Military Jaw Dropper at Lake Tahoe

It's a 20-second, jaw-dropping clip of cell phone video that could ultimately cost two Navy helicopter pilots their flying privileges.  It happened two weeks ago at Lake Tahoe and caught sightseers by surprise as they looked over the lake.

"Oh my gosh," a gasping voice is heard saying on the video. Another person said, "they're totally practicing aren't they?"

An official at NAS North Island in San Diego confirmed the authenticity of the video that shows two $33 million MH-60 Romeo helicopters flying over Lake Tahoe on Sept. 13. One of the helicopters appears to come dangerously close to the water before the pilot is able to regain altitude.

US Navy officials from the Pentagon told NBC News this was not a training mission, but that the two helicopter crews were allegedly attempting to take photos of each other’s helicopters hovering just above the waters of Lake Tahoe with the mountains as a majestic backdrop when their photo op went horribly wrong.  

Navy officials say the pilots had attempted to go into a routine "hover" but because of the altitude of Lake Tahoe and the weight of the aircraft, the chopper descended and partially submerged before both pilots increased power, pulled the choppers out of the water and averted a disaster.

The helicopters are from North Island's Helicopter Maritime Strike 41 squadron.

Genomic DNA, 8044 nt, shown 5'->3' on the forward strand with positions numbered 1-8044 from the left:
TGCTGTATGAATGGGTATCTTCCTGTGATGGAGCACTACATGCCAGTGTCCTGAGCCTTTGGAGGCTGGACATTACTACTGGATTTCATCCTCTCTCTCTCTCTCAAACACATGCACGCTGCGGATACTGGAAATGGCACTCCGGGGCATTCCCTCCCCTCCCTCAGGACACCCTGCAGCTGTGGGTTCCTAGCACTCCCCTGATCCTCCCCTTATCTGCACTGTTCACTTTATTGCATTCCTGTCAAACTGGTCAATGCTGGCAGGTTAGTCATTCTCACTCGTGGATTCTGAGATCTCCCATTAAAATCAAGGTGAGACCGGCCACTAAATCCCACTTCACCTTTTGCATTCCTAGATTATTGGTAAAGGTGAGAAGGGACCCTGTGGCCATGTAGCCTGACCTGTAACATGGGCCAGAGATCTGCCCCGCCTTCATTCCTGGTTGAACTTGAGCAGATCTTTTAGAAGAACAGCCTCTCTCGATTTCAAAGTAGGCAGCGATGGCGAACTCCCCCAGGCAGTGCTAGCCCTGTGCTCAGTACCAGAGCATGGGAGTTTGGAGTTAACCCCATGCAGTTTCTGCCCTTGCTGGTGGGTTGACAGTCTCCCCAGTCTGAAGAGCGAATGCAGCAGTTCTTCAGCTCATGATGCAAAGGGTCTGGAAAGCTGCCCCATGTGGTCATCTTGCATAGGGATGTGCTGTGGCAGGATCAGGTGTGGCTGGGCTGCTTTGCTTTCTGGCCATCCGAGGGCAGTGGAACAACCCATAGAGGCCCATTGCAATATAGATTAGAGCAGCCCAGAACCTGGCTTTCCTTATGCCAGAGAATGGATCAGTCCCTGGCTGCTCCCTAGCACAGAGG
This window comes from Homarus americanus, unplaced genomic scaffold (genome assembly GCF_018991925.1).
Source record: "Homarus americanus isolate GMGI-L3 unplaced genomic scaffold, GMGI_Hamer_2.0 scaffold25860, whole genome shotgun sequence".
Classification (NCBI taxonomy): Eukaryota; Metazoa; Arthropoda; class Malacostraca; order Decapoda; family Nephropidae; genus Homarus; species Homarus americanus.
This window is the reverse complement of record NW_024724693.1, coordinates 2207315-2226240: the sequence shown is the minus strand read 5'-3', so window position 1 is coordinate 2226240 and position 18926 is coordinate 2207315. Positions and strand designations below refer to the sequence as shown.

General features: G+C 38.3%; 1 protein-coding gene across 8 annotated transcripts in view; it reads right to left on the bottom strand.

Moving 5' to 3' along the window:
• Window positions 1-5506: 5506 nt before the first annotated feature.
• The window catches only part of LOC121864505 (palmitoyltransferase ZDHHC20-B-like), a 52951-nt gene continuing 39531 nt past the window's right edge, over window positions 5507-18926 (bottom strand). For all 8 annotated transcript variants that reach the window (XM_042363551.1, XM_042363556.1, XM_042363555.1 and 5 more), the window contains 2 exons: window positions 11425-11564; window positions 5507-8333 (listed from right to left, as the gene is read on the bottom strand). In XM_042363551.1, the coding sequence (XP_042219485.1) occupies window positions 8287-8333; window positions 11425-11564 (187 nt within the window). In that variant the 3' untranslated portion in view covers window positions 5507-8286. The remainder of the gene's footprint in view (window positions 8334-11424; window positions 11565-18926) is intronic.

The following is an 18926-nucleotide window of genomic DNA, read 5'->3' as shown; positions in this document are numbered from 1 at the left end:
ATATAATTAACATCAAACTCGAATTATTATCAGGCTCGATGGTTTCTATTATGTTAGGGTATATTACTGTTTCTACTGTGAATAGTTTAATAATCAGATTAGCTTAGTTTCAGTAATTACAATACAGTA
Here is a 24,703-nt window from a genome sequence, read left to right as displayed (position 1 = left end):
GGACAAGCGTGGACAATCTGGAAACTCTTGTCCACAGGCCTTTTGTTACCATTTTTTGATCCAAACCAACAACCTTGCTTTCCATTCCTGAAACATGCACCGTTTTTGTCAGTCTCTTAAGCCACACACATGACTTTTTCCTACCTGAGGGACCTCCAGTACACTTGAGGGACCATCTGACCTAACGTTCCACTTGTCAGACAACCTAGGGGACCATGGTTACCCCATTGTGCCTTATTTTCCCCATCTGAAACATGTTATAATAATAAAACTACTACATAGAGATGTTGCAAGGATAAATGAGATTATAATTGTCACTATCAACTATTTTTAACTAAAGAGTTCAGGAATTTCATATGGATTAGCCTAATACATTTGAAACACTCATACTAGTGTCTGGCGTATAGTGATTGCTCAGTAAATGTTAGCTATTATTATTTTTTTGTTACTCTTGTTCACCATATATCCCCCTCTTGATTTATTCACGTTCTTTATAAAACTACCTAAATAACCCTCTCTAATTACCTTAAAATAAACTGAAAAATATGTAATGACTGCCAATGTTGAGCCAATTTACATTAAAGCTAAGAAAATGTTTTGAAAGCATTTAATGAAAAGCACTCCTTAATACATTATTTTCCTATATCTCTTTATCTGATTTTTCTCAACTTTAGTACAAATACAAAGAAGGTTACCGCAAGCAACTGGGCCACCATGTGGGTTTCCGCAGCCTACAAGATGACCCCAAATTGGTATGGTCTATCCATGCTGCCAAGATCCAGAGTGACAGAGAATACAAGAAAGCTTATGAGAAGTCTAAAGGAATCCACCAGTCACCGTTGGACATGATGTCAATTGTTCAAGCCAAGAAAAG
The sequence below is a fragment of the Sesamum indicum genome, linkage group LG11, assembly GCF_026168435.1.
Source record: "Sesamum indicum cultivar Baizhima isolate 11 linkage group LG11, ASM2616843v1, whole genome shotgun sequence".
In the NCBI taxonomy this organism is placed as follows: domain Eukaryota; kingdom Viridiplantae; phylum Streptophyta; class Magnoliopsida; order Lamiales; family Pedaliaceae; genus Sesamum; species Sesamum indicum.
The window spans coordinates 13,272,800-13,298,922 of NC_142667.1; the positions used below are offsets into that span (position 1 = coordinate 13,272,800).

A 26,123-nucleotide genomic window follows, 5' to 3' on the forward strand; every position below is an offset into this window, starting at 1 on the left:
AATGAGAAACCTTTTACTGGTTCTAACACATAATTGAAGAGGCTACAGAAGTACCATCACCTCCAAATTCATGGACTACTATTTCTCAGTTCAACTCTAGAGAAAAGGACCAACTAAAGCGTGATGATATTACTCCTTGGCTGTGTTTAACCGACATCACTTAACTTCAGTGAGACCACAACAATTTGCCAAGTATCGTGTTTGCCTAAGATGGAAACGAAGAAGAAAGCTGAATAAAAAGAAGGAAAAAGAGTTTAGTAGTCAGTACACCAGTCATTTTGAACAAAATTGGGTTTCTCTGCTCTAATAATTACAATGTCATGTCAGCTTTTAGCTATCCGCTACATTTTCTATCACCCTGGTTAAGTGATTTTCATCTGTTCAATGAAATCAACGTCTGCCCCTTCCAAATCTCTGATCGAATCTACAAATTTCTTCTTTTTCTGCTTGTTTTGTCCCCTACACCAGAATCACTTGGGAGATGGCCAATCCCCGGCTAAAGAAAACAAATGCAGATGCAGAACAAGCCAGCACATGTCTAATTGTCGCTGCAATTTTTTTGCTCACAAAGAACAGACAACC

"An aviation mishap board has been convened," according to a North Island spokesman.

The spokesperson says the helicopters sustained 'minor damage' and the incident has been classified as a 'Class C' mishap, meaning damage is more than $50,000 but less than $500,000.

The helicopters had taken part in an air show in Sacramento and were heading toward Lemoor Naval Air Station to refuel, according to the spokesperson.

After the incident, the helicopters were taken to the Lake Tahoe Airport for repair. The pilots were flown back to San Diego on a commercial flight. They have both been temporarily grounded pending an investigation.

Lake Tahoe is not a normal training area for the helicopters. The investigation will determine whether the flight over the lake was consistent with the normal flight pattern and flight plan provided by the pilots.

The names of the pilots have not been released. The spokesperson would also not say how long the pilots have been with the Navy.

It’s not known how many people were on board the helicopters at the time of the incident. Normally, there are two pilots and one air crewman on board.

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